The Republican chairmen of key authorizing subcommittees in the House expressed enthusiasm this week for the Trump White House’s long-awaited infrastructure proposal, which most Democrats already have rejected.
“We need to focus on our nation’s infrastructure. The Seventh Street Bridge in Modesto is a prime example of the need to invest in roads and bridges,” said Rep. Jeff Denham of California, chairman of the Railroads, Pipelines, and Hazardous Materials Subcommittee, emphasizing needs in his district.
Dennham (left) and Graves
“At the top of our list must also be increased water storage for the valley. Water is the lifeblood of the Central Valley, and it’s clear Sacramento refuses to invest in the infrastructure we need,” Denham added.
His colleague, Rep. Sam Graves, chairman of the Highways and Transit Subcommittee, focused on the plan’s attention for rural districts.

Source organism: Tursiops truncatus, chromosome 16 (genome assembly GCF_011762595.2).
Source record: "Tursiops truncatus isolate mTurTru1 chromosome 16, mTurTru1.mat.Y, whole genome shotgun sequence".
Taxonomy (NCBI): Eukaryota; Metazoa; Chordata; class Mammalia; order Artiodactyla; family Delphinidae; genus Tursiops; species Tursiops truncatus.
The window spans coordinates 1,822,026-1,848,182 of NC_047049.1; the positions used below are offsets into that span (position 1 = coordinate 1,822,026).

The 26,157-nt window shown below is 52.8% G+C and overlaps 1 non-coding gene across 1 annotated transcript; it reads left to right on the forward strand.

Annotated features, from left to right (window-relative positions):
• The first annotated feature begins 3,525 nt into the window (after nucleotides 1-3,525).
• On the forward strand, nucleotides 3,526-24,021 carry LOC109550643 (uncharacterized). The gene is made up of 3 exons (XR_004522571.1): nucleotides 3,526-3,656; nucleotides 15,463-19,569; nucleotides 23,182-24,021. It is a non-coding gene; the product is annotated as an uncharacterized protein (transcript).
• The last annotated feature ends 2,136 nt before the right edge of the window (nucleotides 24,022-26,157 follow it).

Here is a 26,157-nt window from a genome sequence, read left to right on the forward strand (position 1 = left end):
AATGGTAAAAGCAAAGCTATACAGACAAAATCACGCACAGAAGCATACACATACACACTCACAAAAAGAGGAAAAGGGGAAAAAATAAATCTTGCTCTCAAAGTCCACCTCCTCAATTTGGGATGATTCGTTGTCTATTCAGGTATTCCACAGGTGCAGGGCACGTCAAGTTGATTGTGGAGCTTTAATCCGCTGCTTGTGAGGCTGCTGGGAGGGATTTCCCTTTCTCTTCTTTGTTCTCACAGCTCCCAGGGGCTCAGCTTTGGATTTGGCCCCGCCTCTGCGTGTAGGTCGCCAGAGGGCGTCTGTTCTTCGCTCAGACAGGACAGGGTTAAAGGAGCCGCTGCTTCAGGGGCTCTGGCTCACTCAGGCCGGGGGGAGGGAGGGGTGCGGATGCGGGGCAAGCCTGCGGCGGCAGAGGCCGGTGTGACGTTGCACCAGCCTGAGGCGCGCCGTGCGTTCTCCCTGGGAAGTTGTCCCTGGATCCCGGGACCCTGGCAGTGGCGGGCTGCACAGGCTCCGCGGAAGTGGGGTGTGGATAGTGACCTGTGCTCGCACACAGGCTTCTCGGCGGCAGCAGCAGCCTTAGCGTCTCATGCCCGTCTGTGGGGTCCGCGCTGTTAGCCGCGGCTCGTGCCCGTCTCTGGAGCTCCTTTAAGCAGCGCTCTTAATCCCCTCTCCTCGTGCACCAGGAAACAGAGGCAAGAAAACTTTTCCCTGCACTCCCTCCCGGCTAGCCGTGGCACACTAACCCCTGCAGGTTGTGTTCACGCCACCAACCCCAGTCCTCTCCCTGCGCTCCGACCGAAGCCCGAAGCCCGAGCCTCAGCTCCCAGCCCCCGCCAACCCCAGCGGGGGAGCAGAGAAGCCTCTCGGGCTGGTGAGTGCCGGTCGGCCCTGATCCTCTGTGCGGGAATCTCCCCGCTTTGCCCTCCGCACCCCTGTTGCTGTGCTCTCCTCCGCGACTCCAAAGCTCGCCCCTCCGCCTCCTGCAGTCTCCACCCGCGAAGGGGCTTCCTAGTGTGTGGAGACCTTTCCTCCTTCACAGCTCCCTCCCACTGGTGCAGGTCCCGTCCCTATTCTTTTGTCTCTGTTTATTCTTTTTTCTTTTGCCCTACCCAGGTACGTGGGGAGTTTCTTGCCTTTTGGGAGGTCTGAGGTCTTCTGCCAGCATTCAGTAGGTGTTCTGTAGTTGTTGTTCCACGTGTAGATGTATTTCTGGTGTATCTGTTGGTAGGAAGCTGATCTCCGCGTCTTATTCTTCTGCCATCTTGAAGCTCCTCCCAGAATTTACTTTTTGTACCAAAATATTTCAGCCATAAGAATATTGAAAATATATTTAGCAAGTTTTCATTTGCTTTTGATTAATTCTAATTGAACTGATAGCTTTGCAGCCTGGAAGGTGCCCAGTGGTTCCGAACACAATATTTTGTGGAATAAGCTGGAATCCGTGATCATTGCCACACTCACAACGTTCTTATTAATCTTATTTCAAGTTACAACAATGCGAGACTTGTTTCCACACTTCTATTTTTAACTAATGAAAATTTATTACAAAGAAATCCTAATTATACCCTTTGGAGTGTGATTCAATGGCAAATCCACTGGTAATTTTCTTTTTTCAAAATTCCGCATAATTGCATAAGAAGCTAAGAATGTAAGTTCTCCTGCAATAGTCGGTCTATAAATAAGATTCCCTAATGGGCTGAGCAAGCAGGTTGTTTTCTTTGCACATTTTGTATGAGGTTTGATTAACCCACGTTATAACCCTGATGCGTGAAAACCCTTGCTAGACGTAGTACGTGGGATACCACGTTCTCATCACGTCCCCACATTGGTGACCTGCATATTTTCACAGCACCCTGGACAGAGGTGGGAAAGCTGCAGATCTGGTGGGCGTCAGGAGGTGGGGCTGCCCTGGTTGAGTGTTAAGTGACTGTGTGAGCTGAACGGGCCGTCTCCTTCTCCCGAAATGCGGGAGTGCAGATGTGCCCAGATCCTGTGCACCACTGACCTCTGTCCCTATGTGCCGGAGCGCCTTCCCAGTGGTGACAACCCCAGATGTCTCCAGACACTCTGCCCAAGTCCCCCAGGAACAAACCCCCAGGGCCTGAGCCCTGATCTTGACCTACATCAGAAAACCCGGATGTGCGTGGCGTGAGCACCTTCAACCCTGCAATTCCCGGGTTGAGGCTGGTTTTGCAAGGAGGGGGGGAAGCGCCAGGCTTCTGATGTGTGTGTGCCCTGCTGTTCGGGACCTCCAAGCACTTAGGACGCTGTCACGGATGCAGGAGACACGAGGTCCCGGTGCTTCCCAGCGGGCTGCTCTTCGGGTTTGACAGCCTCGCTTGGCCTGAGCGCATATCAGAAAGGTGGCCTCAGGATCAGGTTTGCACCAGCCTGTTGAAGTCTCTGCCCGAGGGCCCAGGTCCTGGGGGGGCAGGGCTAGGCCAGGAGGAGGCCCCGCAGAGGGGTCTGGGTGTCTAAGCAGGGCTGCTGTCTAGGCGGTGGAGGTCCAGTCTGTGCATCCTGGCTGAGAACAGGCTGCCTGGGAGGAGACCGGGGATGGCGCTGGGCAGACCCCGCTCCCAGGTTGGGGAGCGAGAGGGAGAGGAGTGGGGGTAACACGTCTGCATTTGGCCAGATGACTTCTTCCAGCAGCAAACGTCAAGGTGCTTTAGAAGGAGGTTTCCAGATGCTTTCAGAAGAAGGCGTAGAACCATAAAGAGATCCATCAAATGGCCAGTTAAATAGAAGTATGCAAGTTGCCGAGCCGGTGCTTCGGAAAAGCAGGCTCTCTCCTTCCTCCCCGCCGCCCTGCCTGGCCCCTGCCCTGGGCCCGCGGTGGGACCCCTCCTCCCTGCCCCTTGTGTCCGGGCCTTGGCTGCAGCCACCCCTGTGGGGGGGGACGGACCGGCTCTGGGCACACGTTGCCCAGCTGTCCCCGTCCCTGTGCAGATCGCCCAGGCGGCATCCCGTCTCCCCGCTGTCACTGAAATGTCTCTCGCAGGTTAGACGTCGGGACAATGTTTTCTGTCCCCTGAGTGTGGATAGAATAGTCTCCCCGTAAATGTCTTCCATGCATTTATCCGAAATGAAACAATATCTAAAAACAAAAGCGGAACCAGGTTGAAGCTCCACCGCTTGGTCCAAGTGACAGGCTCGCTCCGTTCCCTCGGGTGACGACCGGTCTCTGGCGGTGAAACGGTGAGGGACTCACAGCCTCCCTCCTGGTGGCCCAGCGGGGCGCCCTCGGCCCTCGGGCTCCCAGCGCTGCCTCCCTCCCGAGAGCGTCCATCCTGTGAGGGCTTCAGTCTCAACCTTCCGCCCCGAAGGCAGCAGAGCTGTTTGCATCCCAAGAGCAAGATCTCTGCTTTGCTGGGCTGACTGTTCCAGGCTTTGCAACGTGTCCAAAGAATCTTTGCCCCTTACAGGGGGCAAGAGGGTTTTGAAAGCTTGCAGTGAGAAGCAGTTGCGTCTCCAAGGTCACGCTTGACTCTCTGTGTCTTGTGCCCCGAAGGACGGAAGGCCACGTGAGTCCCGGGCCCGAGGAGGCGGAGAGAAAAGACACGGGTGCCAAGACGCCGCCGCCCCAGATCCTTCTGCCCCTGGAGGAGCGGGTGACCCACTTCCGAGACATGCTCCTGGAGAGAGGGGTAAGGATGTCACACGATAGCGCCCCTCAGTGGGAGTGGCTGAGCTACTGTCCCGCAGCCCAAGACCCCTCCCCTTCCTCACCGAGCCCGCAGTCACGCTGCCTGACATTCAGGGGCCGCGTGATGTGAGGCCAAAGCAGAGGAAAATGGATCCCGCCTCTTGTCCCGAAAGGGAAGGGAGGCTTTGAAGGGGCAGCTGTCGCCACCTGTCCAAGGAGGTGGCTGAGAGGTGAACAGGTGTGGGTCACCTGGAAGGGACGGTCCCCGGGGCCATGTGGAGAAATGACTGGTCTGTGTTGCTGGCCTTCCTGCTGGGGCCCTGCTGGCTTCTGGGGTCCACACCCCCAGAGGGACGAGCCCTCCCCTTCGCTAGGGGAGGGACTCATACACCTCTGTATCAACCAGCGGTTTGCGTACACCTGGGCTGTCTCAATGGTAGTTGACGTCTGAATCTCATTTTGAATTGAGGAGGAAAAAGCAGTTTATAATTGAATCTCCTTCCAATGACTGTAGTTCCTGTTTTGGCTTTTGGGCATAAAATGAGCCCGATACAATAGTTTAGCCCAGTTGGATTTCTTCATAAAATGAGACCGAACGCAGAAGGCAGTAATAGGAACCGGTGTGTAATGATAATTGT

“Investment in rural infrastructure from roads and bridges to broadband will go a long way in improving commerce and quality of life,” Graves said. “With the White House now focusing on infrastructure, we are presented with a great opportunity to build for the future. Technology is rapidly developing, but our infrastructure is not.”
Democrats, meanwhile, have largely dismissed the proposal’s funding guidance, which would rely significantly on nonfederal partners to achieve $1.5 trillion over 10 years in investments. Senate Minority Leader Chuck Schumer of New York said the proposal would lead to “ ‘Trump tolls’ all over the country.”
Rep. Peter DeFazio (D-Ore.), the Transportation and Infrastructure Committee ranking member, called it “embarrassingly small.”
“This is not a real infrastructure plan. It is simply another scam; an attempt to sell our nation’s infrastructure and create windfall profit for Wall Street while rolling back environmental protections,” DeFazio said.
The proposal calls for giving states flexibility from federal tolling restrictions and to be able to reinvest toll revenues in infrastructure. Overall, $200 billion in federal funds would be used to leverage private investments. Of that, $50 billion would provide governors block grants for rural projects.
The White House is hosting a meeting with Republicans on Feb. 14 to promote the proposal. Next month, committees of jurisdiction will host hearings on infrastructure funding with top administration officials.